CIA Director Mike Pompeo reflects on one year at the CIA, the agency’s vision forward, and the most pressing threats facing the nation in 2018.
Join AEI and Opportunity America for a discussion with Chairman of the House Subcommittee on Human Resources Adrian Smith (R-NE) and a panel discussion with experts on policy ideas to eliminate barriers and enhance opportunity for poor and working-class Americans.
More than 50 years after the War on Poverty, 20 years after welfare reform, 15 years since President George W. Bush created a federal office to coordinate faith-based efforts to fight poverty, the challenge is more pressing than ever: how to ensure economic mobility for all Americans — the very poor, both urban and rural, and a neglected working class struggling to keep up with globalization.
With unemployment already down to 4 percent and the economy growing at a healthy rate, does the US economy really need another fiscal boost?
Although the global credit market is characterized by complacency and frothiness, the Trump administration is dismantling bank regulations intended to curb excessive risk-taking.
The opioid epidemic continues to be a growing problem in our country, both from a treatment and an economic standpoint. It is imperative to analyze both the economic and social burdens of the opioid epidemic at the local level, rather than the federal.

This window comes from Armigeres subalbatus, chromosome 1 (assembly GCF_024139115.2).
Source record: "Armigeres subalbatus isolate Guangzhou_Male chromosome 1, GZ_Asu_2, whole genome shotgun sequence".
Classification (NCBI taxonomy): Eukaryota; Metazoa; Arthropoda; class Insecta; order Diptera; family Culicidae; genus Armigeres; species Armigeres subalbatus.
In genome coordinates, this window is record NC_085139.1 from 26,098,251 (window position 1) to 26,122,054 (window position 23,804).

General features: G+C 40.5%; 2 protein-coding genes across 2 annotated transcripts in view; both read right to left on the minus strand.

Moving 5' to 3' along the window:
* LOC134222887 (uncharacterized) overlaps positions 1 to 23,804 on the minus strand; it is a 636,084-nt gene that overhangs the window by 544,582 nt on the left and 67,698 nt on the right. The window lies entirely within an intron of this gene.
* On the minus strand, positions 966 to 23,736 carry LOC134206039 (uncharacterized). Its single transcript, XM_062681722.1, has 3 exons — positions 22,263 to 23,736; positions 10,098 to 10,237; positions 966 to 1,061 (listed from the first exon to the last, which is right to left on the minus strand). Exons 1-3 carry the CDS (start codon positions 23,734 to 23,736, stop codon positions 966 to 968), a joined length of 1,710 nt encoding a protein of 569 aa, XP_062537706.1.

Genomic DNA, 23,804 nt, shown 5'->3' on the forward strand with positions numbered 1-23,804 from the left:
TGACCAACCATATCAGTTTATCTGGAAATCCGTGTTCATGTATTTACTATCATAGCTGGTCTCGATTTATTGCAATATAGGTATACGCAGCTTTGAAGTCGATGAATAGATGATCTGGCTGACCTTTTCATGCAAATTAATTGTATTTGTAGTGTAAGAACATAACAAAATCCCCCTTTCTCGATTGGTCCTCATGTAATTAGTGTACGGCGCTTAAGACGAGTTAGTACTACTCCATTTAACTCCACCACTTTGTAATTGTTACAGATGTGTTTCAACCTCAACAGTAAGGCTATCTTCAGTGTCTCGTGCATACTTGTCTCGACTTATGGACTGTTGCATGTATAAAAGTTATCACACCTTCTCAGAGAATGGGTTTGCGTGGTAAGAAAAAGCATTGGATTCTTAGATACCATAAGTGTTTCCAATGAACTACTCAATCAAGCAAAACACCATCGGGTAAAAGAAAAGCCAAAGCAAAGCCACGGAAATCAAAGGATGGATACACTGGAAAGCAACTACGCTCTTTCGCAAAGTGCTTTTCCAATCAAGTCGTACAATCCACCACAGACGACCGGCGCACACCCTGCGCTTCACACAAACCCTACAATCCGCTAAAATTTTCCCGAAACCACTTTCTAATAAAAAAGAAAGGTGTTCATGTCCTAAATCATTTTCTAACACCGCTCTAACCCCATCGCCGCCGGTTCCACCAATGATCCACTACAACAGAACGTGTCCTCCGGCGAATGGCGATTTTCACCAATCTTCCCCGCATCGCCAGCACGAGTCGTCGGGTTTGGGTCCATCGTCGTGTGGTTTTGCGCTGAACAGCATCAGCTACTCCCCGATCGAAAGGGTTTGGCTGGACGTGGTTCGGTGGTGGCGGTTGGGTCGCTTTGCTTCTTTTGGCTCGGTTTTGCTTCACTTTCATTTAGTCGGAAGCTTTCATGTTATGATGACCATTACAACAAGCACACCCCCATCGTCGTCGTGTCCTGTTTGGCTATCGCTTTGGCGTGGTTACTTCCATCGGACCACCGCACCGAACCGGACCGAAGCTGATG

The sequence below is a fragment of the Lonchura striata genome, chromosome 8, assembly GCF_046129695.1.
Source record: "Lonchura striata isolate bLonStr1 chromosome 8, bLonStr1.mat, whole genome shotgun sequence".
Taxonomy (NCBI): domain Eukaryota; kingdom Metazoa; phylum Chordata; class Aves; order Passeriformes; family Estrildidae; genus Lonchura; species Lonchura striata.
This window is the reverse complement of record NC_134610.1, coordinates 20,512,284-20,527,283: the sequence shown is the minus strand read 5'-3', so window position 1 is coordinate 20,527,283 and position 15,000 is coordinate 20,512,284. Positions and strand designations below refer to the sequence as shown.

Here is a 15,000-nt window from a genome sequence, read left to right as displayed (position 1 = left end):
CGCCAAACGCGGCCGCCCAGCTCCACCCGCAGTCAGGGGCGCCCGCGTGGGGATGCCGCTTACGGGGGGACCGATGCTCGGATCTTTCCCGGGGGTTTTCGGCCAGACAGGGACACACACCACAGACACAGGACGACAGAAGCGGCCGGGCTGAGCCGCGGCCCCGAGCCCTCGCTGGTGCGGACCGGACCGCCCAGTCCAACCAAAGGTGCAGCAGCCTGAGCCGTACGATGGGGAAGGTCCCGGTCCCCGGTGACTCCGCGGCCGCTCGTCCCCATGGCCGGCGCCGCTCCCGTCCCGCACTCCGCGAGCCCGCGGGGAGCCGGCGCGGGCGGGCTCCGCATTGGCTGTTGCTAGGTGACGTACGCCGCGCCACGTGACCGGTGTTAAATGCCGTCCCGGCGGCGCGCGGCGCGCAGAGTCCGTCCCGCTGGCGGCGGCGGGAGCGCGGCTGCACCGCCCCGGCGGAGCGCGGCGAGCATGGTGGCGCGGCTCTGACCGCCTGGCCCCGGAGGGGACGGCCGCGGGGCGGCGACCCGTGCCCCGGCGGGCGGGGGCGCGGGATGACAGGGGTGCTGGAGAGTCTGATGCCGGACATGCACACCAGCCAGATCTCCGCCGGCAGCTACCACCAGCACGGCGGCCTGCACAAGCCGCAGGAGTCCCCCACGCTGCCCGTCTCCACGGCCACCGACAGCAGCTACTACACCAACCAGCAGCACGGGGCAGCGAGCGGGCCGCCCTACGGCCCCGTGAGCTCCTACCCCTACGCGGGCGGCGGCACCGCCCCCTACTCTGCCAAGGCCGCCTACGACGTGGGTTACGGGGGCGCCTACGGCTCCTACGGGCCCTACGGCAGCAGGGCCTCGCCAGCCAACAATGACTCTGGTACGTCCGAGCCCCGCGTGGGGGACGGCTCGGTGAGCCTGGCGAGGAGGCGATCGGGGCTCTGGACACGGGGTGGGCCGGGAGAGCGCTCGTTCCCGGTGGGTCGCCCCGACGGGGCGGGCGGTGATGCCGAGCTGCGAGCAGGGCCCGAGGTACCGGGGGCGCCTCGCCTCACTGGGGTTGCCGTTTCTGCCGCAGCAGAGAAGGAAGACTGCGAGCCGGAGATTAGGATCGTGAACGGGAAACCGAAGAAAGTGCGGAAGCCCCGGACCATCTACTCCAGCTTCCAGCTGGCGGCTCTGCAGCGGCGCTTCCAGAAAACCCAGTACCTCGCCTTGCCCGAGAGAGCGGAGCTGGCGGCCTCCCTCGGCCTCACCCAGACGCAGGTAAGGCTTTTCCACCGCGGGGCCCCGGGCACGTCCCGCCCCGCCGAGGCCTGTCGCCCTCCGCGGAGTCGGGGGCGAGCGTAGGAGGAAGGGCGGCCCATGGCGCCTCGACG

UNRWA has become the poster child for U.N. bureaucratic bloat, mission creep, and twisted morality.
Trump or no Trump, why not stand on the right side of history?
Contra Martin Feldstein’s recent op-ed, it seems logically inconsistent to expect both stock market prices and interest rates to simultaneously return to more normal levels.
Regulators’ use of “stress tests” to calibrate minimum capital requirement for banks raises important legal issues and creates the potential for costly misallocations of banking resources.
Americans are no longer moving. And that’s a problem for the economy, adversely affecting everything from productivity growth, to income inequality, to monetary policy.
Medicaid work requirements aren’t punitive. Instead, they reflect proper social expectations. They send a message that if you can contribute to society, then you should. That message matters.